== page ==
Relevance of ‘Kunming-Montreal Global Biodiversity Framework (GBF) at COP 15’ for UPSC
Kunming-Montreal Global Biodiversity Framework (GBF) at COP 15: For UPSC examination purpose, COP 15 of Convention on Biodiversity and related happenings are must read for every serious aspirant.
Post-2020 GBF and related decisions mark an important point of progress at COP 15, so it is important for both UPSC Pre and Mains examination 2023-24.
It is also an important part of GS 2: Important International Institutions and GS 3: Environmental Conservation.
Also Read: What is COP 15 of Convention on Biodiversity(CBD)?
Why Kunming-Montreal Global Biodiversity Framework (GBF) in News?
- The UN Biodiversity Conference, COP15 had been held in Montreal from December 07 to 19, 2022.
- Nearing the conclusion of this two-week meeting, 190 + countries have adopted a landmark biodiversity pact to restore natural ecosystems.
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Know about COP 15
- Convened under UN auspices, chaired by China, and hosted by Canada, the 15th Conference of Parties to the UN Convention on Biological Diversity adopted the “Kunming-Montreal Global Biodiversity Framework” (GBF), including four goals and 23 targets for achievement by 2030.
- COP15 had representatives of 188 governments on site and agreed on the framework that hopes to arrest the ongoing loss of terrestrial and marine biodiversity.
Also Read: What is the Focus of COP 27?
What is Kunming-Montreal Global Biodiversity Framework?
- The Global Biodiversity Framework is considered equivalent to the Paris Agreement on climate change in terms of its significance for protecting biodiversity.
- The 15th Conference of Parties (COP15) to the UN Convention on Biological Diversity (CBD) adopted the Kunming-Montreal Global Biodiversity Framework (GBF) December 19, 2022. The framework has 23 targets that the world needs to achieve by 2030.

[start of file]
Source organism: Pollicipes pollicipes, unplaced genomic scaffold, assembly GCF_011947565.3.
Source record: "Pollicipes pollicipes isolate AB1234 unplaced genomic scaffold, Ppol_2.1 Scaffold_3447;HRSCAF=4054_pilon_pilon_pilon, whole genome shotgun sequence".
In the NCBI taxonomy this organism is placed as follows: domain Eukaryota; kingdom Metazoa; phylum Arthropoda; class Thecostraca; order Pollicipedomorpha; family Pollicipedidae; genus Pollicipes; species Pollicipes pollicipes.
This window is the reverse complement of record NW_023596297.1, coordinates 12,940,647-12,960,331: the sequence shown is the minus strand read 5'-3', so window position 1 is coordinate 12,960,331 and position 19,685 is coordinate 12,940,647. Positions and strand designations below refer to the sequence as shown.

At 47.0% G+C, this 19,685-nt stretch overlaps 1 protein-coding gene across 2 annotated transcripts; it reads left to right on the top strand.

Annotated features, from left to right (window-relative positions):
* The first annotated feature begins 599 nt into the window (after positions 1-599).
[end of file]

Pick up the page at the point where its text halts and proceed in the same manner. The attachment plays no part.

- The targets are ambitious, considering that biodiversity is in a poor state. In 2020, the world had failed to meet the last set of targets, the Aichi Targets. Countries would need to ensure success this time round.
- This agreement means people around the world can hope for real progress to halt biodiversity loss and protect and restore our lands and seas in a way that safeguards our planet and respects the rights of indigenous peoples and local communities.
Also Read: Conversation on Wetland Conservation at COP14 | Ramsar COP
Key Points about Kunming-Montreal Global Biodiversity Framework (GBF)
- Through Kunming-Montreal Global Biodiversity Framework (GBF), countries agreed to protect 30 percent of the planet by 2030.
- The countries pledged to achieve 23 targets to reverse ecosystem degradation under four overarching goals for the survival of the natural world.
- Under the Global Biodiversity Framework (GBF), countries also agreed to reduce harmful government subsidies worth 500 billion dollars annually, while vowing to identify subsidies that are harmful to biodiversity by 2025.
- Its other targets include reducing the use of pesticides by half and raising annual international financial flows from developed to developing countries to at least 20 billion dollars by 2025, and to at least 30 billion dollars by 2030.
How will Global Biodiversity Framework (GBF) Impact India?
- The Global Biodiversity Plan gives India legroom on farm subsidies.